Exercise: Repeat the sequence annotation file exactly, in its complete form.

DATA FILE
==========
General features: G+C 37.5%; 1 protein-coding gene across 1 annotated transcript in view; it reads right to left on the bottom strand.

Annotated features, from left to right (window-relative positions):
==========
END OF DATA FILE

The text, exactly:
General features: G+C 37.5%; 1 protein-coding gene across 1 annotated transcript in view; it reads right to left on the bottom strand.

Annotated features, from left to right (window-relative positions):